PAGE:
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Port Dalhousie Range Rear, ON  Lighthouse accessible by car and a short, easy walk.   

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Port Dalhousie Range Rear Lighthouse

Port Dalhousie served as the Lake Ontario terminus for the Welland Canal from 1829, when the canal opened, until 1932 when the canal’s entrance was shifted roughly four kilometres to the east to Port Weller. A lighthouse was marking Port Dalhousie as early as 1833, for in that year, funds for nails and wicking for the lighthouse were provided. A severe gale in early 1837 destroyed the lighthouse and injured most of the east pier, requiring 1,245 feet of it to be rebuilt. A frame lighthouse was hastily built as a replacement.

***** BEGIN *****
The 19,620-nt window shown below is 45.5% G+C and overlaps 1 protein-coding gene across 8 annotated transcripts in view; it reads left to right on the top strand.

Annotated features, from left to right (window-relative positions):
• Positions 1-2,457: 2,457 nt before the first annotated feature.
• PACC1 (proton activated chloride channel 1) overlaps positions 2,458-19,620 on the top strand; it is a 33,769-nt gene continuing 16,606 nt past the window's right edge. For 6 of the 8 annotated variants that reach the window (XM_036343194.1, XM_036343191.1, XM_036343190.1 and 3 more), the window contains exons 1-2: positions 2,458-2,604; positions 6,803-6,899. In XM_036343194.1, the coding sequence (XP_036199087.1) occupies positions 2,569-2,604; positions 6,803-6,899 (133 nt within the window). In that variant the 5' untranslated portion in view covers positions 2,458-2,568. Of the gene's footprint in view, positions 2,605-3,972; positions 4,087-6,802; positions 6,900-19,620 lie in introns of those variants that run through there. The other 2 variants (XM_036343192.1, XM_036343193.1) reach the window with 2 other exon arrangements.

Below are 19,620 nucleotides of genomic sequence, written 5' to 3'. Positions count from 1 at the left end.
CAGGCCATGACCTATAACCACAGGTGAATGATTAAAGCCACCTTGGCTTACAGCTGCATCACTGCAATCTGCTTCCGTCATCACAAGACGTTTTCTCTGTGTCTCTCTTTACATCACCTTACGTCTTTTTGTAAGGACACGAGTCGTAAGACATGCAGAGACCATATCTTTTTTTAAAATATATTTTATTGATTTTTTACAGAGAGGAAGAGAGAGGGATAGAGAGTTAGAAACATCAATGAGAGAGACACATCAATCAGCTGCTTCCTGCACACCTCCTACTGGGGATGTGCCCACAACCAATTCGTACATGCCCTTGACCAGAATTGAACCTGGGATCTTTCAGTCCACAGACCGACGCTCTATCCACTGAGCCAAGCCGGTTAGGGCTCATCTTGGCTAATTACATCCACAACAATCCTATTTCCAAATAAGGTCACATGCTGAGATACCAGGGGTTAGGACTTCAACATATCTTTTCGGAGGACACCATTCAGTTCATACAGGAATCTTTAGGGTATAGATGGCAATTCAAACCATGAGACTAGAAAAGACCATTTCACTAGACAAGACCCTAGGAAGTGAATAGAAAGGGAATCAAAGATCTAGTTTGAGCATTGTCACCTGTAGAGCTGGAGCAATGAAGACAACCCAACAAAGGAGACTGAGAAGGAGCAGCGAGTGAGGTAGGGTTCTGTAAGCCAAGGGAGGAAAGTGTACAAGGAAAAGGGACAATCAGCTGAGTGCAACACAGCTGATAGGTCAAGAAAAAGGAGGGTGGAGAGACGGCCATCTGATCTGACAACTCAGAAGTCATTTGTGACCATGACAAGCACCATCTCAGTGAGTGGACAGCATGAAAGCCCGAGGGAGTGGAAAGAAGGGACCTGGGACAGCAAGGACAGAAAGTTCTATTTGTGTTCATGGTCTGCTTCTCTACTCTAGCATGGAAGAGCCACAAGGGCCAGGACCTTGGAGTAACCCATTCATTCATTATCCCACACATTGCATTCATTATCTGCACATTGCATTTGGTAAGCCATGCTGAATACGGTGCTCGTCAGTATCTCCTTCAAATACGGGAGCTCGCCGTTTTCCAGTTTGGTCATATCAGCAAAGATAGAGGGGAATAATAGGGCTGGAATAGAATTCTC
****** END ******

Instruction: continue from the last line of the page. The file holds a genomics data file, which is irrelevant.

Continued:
Photograph of 1878 front tower and 1850 main lighthouse
Photograph courtesy Library and Archives Canada
As part of the improvements made during the construction of the second version of the Welland Canal, a new harbour was built at Port Dalhousie that provided a depth of twelve feet instead of eight-and-a-half feet. Parallel piers were carried roughly 2,000 feet out into Lake Ontario, and then in 1850, the east pier was capped with a circular wooden lighthouse that stood forty-four feet tall. A revolving lighting apparatus with ten lamps and reflectors was used in the tower’s lantern room to produce a flashing light that could be seen up to twelve miles and that was hailed as one of the best on Lake Ontario.